Wednesday, September 12, 2007


BatteriesSo I've spent a fair old while fussing with my battery bank just recently.

What prompted this has been the new central heating system.

It turns out that the central heating system will only run off of a pure sine wave inverter, not just any old inverter.

Inverters convert battery power, in my case 24V DC, into mains electric power, 230 V AC here in the UK.

My current inverter is a pseudo sine wave inverter. So called because the power it produces is not exactly the same as mains electrify, rather a rough version which is good enough for most electrical devices. They are also cheaper than pure sine inverters.

Anyway, I had to splash out on a new pure sine inverter, so turned to Sterling Power who have done me proud in the past.

While on Sterling Power's web site I also stumbled across their Battery Refresher, which sounded just the ticket for my poor old battery bank.

The battery refresher apparently rejuvenates batteries by removing the sulphate build up on battery plates. This build up is the reason batteries no longer hold their charge, which is exactly the problem I believe have.

My time was spent on giving the battery bank a good clean, and pumping charge into the batteries so the battery refresher could work, as it needs 12.8V to run. Something the batteries can only do with the aid of plenty of wind, or the generator, at the moment as they don't hold their charge. I am hoping this de-sulphation unit will resolve this issue.

I know I need a second unit for my 24V battery bank, but my empty wallet dictates at present.

I'm also lusting after a power management panel and a 230 volt crossover switch from Sterling, as they sound just the job for a quality boat such as Lady Jane.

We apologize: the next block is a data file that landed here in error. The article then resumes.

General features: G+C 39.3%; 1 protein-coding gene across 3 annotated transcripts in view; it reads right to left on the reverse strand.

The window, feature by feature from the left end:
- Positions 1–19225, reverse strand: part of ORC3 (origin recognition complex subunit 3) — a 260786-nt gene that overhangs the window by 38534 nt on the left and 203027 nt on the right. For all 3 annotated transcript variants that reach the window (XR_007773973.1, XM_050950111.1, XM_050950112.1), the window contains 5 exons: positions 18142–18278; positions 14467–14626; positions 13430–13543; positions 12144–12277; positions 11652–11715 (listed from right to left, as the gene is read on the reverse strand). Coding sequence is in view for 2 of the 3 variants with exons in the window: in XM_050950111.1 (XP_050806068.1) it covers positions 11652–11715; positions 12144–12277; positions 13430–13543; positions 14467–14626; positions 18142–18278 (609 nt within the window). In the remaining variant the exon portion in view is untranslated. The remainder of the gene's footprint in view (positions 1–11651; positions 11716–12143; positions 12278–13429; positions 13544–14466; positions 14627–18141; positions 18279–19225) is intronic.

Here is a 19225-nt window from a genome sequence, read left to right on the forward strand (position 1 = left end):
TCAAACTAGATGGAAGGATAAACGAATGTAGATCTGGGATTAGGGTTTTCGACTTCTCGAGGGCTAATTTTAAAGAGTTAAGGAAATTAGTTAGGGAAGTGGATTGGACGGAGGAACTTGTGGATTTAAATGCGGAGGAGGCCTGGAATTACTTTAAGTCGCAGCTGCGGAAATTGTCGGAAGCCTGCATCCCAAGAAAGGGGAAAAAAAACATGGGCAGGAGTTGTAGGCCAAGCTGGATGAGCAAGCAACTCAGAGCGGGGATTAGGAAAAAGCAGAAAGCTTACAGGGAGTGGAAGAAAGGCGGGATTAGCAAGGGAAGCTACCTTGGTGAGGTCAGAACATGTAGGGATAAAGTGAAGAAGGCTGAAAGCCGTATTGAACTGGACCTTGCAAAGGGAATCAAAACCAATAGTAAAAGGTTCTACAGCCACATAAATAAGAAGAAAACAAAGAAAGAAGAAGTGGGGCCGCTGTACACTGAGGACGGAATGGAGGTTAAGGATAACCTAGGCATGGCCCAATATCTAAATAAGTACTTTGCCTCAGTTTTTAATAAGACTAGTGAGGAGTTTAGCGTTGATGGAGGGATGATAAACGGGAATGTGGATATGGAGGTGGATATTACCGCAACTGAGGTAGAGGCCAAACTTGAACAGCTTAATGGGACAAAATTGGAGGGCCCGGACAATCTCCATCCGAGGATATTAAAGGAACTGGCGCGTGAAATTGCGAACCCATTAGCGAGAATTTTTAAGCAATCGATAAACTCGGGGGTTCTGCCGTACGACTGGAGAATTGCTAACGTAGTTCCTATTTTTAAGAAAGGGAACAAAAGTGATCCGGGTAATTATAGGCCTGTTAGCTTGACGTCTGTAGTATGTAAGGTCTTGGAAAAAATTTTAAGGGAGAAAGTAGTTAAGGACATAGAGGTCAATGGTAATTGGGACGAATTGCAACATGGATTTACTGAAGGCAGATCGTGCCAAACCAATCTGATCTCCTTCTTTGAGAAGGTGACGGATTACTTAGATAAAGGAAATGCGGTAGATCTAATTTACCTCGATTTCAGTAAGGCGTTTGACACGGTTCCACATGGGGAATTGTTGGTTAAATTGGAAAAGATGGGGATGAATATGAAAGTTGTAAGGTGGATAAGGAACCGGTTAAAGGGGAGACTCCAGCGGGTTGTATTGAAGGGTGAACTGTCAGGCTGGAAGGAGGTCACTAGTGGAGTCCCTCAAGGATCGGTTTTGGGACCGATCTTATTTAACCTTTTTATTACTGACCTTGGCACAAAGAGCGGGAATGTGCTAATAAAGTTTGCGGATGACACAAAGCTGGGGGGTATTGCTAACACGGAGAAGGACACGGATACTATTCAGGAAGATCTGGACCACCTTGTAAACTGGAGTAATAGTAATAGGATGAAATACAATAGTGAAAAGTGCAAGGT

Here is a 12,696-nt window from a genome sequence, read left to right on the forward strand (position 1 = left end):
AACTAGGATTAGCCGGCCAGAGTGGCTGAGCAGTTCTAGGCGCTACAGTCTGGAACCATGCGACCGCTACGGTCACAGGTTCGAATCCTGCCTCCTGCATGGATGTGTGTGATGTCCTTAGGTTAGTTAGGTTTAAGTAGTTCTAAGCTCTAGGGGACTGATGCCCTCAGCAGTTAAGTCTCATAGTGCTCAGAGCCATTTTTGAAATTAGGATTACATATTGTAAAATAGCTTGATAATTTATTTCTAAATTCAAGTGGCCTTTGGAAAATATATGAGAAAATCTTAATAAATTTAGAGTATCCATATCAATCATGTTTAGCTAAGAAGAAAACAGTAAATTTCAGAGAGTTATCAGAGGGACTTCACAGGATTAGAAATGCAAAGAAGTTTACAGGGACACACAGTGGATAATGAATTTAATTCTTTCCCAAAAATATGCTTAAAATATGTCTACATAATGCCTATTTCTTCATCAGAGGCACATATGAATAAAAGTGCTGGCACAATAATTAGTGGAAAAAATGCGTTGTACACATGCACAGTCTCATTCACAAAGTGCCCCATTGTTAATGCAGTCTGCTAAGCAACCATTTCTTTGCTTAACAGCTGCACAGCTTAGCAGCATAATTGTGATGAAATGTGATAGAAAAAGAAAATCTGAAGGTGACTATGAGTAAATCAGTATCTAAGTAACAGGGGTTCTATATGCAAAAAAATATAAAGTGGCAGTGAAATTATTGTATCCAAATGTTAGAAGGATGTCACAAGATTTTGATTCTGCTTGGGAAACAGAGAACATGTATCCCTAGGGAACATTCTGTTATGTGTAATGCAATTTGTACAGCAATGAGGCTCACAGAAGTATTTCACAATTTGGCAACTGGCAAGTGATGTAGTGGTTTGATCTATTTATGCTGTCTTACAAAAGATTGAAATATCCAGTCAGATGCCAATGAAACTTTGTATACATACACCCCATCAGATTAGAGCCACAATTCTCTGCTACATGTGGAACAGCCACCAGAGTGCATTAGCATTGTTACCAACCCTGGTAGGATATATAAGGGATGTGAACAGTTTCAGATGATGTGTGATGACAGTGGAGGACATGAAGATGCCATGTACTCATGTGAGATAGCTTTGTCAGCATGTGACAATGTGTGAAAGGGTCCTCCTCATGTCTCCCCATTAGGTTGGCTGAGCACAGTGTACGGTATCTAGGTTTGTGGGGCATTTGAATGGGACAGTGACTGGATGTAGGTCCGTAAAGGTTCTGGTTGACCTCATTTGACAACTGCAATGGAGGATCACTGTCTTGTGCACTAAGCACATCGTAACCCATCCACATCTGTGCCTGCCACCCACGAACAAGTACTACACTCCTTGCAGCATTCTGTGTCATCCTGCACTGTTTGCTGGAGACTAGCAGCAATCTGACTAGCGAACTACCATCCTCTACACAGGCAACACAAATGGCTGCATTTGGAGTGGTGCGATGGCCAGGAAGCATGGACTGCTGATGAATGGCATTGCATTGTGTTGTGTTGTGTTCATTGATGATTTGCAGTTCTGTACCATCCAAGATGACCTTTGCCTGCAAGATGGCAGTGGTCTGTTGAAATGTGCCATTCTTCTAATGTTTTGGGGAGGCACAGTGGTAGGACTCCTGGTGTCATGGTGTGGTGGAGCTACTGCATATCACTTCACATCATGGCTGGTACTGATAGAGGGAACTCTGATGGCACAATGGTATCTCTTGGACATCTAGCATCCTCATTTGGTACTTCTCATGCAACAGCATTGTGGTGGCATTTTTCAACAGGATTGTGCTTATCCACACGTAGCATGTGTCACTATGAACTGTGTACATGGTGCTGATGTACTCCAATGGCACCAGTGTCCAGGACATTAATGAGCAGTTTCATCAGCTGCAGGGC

1. Hi Tim I like the idea of the battery "de sulfate ising" kit there are also on the market, small battery chargers that do this too as part of the float charging. I thought of getting a couple of these, but I will hold fire until I hear how you get on! can you let me know it it works well? thanks!

  2. Hi Rob

    Will do.

    They say that it takes 6-8 weeks to finally get results, as the process is slow.

    The problem I have is pumping enough charge into the batteries so the device works 24hrs per day when I'm not there (12.8v).

    There is not enough wind about at the moment to do this, so I need to run a generator when I'm there on the weekends to move it along.



  3. Are they rigid about the amount of charge in the batteries why not phone them and speak with him. he`s a nice guy, if a little short on patients with idiots like me. He might be able to throw some light on to how you could maybe increase the voltage in your batteries temporarily to enable you to do this. Say by linking two togeather so that you have 24 volts?????? which may last the time that you arent there?
    Just a dumb thought I guess?
    Take care thanks for letting me know how it works (eventually)

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